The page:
When the war ended, the exact amount, found in circulation, was known, and that amount should have been declared the permanent unfluctuating measure of all values for all coming time, and never allowed to be increased or diminished, only as per capita with the increase or diminution of the inhabitants of our country.

It was the nation’s currency, such as France issued and received for all taxes, duties and debts throughout its desperate struggle for that nation’s life.  The French Government, instead of taking from their people the paper money, as soon as the German war was ended ;  instead of contracting their currency as our Government has done, the French Government added some 250 millions more to their paper circulation, and in addition to that great increase of their paper money, their Government authorized temporary loans to be made on goods by all principal cities of France.  This wise and just policy saved France from the terrible consequence of a panic like that, which was brought on our own country by an unjust and unwise contraction of our nation’s currency—a policy, that brought wretchedness and ruin to the homes of millions.

That truly wise and just policy of France has carried that country to a pinnacle of greatness among the nations of the Earth ;  while the policy of our Government is rapidly producing a money power fearful to contemplate.

Thomas Jefferson declared a most important truth, that should never be forgotten.  He says that “the power to issue Treasury Notes bearing or not bearing interest, is a fund that can never fail.”

It was unfortunate for our country, that the advice of Thomas Jefferson could not have been taken, when he said, “ bank paper must be suppressed, and the circulating medium must be restored to the people to whom it belongs.”  He wisely declared, “that it is the only fund, on which Government can rely for loans.  It is the only resource, which can never fail them, and it is an abundant one for every necessary purpose.”  Had the advice of Jefferson, Franklin, Calhoun and Webster been taken, the cost of our late war would have been not more than half the amount, that was expended, and our country would have been saved from the disgrace of selling its bonds for forty or fifty cents on the dollar.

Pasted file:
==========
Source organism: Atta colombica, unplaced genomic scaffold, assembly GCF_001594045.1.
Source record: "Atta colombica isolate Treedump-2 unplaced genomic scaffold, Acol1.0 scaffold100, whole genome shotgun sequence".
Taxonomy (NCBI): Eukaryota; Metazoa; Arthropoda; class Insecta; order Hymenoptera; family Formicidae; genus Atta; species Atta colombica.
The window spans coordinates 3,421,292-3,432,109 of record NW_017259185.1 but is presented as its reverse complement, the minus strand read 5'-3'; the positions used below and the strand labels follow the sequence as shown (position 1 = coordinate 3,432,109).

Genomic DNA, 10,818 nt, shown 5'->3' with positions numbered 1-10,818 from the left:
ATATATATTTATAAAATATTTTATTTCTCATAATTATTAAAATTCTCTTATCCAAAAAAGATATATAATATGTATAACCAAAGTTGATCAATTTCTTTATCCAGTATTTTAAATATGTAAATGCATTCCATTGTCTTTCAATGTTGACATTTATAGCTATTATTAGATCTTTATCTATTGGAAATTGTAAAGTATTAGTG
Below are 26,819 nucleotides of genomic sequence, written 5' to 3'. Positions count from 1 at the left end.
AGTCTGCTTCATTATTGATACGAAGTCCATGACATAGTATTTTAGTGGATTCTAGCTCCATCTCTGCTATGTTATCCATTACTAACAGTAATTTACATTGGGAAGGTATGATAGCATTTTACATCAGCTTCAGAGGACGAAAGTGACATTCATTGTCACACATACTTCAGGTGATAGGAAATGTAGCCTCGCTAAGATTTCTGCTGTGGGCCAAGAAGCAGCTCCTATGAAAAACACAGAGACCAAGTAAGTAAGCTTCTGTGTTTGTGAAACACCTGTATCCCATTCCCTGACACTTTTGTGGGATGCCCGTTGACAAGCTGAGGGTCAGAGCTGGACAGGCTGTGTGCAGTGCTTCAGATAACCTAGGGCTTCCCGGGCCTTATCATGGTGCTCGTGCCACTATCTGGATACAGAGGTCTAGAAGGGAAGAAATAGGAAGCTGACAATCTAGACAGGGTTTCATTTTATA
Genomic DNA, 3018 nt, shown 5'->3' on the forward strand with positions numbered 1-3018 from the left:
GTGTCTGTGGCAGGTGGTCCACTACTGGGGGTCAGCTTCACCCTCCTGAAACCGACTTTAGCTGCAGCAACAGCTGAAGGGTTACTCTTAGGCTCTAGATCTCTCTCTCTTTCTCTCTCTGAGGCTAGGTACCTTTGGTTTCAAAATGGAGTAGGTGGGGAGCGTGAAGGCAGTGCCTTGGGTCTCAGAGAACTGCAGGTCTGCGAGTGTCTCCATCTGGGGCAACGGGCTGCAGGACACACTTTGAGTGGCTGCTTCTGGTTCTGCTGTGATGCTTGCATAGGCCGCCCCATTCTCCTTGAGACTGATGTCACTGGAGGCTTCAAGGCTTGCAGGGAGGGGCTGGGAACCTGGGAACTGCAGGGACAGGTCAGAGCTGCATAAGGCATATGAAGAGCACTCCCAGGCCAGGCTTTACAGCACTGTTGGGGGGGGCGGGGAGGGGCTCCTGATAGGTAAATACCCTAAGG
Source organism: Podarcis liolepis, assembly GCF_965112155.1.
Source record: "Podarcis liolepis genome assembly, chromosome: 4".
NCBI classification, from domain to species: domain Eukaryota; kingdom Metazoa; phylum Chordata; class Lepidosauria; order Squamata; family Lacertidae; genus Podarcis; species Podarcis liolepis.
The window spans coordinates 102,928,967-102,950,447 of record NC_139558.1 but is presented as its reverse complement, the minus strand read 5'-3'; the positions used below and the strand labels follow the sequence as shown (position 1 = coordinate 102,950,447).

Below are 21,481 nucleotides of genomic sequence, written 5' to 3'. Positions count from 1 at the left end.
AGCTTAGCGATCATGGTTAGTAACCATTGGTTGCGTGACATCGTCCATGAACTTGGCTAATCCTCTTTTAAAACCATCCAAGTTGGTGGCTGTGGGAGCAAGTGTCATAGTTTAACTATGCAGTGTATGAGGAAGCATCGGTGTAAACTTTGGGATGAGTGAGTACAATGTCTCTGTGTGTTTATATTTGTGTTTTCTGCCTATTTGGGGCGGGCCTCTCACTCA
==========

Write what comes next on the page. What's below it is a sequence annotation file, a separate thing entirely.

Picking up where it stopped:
When I was last in Washington, in conversation with Mr. Evarts, I said to him, that “I believed the time had come, when this great American question of national finance must be settled, and that it must be settled in the interest of the great mass of the American people, and not in the interest of the moneyed classes, as it is now.

I am glad to find that those, who are striving to drive our country back into the “ barbarism” of a metallic basis for currency, are fast giving way for want of argument.  It is being discovered, that all the great writers, who have analyzed the subject, and have viewed it from a scientific standpoint, come to the conclusion, that paper money is superior to metal for a currency.  Even Ricardo, the bullionist, allows this.  He says, that a “ regulated paper currency is so great an improvement in commerce, that I would greatly regret, if prejudice should induce us to return to a system of less utility.”

The following resumé, found in a late paper, expresses my opinions on the whole subject of our national finances :


“ 1st.  The Government should issue all the currency, that is used by the people, whether it be gold, silver or paper, and it should all be made a legal tender for ALL debts, public and private.

2d.  The coinage of both gold and silver should be unlimited, and the Government should coin all the gold and silver bullion it can procure, and coin without loss.

3d.  All surplus currency, now in the Treasury, should be used to cancel bonds, and thus stop interest on the same.

4th.  Government paper should be substituted for natural bank notes.

5th.  The Government should secure to the people the same volume of money, with which to pay their debts, that was in circulation, when those debts were contracted.

Government postal savings banks should be established in all our large cities and villages, where the surplus money of the people can be deposited :  and the money, thus deposited, should be used by the Government to cancel the public debt and to promote such public improvements, as would be of value to the whole people.”

All these invalidating financial laws were passed in direct opposition to the warning advice, given by your present Secretary, Sherman, when in the Senate, 1869.  He then described, in language never to be forgotten, the scenes of misery and ruin, that would come upon our country, as a consequence of taking away from the people the legal money they had received in payment for all the labor and property they had passed into the possession of the Government, in exchange for the legal dollars they had received.  Secretary Sherman was right, when in the Senate, 1869, he declared that “every citizen in the United States had conformed his business to the legal tender clause of the law, regulating the currency of the country.”  He declared that, “ the appreciation of the currency is a far more distressing operation than Senators supposed.” He then stated :